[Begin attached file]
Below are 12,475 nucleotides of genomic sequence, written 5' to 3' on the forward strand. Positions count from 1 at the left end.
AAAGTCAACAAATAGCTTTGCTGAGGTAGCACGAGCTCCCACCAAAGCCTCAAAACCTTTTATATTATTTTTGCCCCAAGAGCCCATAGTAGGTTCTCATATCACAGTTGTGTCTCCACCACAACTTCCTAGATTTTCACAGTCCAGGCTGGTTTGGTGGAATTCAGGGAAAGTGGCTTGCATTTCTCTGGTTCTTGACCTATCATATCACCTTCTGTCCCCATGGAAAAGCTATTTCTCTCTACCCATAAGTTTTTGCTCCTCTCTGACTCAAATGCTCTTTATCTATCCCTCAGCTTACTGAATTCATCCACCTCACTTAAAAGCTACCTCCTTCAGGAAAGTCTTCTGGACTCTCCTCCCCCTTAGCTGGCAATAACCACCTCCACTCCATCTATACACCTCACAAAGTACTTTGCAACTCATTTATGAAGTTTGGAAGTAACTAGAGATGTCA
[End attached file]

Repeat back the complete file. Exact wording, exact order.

Below are 12,475 nucleotides of genomic sequence, written 5' to 3' on the forward strand. Positions count from 1 at the left end.
AAAGTCAACAAATAGCTTTGCTGAGGTAGCACGAGCTCCCACCAAAGCCTCAAAACCTTTTATATTATTTTTGCCCCAAGAGCCCATAGTAGGTTCTCATATCACAGTTGTGTCTCCACCACAACTTCCTAGATTTTCACAGTCCAGGCTGGTTTGGTGGAATTCAGGGAAAGTGGCTTGCATTTCTCTGGTTCTTGACCTATCATATCACCTTCTGTCCCCATGGAAAAGCTATTTCTCTCTACCCATAAGTTTTTGCTCCTCTCTGACTCAAATGCTCTTTATCTATCCCTCAGCTTACTGAATTCATCCACCTCACTTAAAAGCTACCTCCTTCAGGAAAGTCTTCTGGACTCTCCTCCCCCTTAGCTGGCAATAACCACCTCCACTCCATCTATACACCTCACAAAGTACTTTGCAACTCATTTATGAAGTTTGGAAGTAACTAGAGATGTCA